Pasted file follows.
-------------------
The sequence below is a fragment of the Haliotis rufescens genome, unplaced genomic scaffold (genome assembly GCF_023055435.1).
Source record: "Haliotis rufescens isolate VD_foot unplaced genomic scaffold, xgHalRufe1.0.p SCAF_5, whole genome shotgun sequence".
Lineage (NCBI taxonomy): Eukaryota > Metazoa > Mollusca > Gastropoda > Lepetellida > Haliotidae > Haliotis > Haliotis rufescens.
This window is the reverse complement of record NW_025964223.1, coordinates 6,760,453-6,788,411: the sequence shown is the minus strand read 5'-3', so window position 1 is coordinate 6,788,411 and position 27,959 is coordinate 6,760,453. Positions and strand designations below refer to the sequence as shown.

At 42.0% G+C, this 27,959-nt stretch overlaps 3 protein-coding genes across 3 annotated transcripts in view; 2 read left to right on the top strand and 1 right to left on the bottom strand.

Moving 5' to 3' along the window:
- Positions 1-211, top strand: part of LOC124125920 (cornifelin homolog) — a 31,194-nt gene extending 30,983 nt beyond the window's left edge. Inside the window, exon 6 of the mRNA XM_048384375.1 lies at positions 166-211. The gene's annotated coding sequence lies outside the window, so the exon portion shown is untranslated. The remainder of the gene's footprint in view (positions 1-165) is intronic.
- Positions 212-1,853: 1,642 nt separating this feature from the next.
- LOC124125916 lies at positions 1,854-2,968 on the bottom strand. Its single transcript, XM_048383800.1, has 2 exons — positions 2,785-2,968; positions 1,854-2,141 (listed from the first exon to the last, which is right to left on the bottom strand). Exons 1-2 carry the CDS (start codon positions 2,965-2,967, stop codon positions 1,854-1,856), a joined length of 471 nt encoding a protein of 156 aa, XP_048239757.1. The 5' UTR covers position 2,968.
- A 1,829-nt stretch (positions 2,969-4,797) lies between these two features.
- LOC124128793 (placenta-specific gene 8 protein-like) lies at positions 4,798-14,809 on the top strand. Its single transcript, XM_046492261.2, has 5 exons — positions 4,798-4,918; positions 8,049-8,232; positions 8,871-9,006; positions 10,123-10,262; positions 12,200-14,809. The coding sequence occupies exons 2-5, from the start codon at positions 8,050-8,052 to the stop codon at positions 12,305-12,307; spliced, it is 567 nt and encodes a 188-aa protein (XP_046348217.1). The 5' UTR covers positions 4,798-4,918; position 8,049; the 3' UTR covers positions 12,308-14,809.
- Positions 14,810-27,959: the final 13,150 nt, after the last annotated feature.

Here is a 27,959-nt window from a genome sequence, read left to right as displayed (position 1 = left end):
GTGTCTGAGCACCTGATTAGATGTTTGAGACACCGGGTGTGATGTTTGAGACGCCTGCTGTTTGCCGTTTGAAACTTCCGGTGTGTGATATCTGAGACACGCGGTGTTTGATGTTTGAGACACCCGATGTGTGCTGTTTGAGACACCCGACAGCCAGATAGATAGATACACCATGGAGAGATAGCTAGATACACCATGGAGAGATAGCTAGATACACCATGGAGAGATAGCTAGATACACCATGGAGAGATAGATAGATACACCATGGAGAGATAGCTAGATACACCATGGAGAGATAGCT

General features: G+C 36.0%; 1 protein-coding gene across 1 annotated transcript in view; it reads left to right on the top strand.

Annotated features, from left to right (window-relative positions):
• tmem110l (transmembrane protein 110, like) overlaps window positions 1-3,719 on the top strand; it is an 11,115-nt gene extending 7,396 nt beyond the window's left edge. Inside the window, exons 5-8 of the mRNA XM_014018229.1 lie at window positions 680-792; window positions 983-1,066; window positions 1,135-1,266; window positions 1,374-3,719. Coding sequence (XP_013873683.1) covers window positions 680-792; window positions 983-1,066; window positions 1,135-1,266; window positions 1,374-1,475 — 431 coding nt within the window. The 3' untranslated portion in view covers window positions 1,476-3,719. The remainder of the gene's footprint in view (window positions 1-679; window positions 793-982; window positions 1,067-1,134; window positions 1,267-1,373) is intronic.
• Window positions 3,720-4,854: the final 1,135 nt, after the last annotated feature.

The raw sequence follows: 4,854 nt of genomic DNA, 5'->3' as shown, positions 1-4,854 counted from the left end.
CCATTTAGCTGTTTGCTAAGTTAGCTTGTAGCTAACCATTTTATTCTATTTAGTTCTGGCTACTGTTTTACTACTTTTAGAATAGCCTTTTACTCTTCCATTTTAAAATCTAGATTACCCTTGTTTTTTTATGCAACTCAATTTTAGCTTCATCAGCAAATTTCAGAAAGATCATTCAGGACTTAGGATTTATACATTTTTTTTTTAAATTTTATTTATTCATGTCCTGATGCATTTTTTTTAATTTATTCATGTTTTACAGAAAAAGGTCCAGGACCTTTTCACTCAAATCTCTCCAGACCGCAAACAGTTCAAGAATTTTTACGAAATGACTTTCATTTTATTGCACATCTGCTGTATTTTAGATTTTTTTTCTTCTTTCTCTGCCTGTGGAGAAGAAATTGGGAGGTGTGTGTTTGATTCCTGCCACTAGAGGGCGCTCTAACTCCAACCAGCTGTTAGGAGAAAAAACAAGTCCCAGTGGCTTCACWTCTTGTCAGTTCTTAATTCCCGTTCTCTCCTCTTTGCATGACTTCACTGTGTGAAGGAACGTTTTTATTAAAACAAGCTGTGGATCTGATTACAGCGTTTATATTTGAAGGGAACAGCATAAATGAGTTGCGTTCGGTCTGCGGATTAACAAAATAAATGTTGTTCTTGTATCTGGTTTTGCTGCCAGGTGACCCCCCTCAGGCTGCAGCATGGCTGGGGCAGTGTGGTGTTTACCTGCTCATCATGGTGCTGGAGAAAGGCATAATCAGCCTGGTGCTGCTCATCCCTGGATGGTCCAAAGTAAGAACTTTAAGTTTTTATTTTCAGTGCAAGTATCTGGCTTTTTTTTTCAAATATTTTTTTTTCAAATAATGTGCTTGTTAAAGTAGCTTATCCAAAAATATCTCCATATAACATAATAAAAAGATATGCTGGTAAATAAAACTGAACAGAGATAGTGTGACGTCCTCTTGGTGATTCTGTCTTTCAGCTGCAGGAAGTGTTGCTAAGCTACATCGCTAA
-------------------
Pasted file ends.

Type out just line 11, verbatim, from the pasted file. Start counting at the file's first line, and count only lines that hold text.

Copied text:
- LOC124128793 (placenta-specific gene 8 protein-like) lies at positions 4,798-14,809 on the top strand. Its single transcript, XM_046492261.2, has 5 exons — positions 4,798-4,918; positions 8,049-8,232; positions 8,871-9,006; positions 10,123-10,262; positions 12,200-14,809. The coding sequence occupies exons 2-5, from the start codon at positions 8,050-8,052 to the stop codon at positions 12,305-12,307; spliced, it is 567 nt and encodes a 188-aa protein (XP_046348217.1). The 5' UTR covers positions 4,798-4,918; position 8,049; the 3' UTR covers positions 12,308-14,809.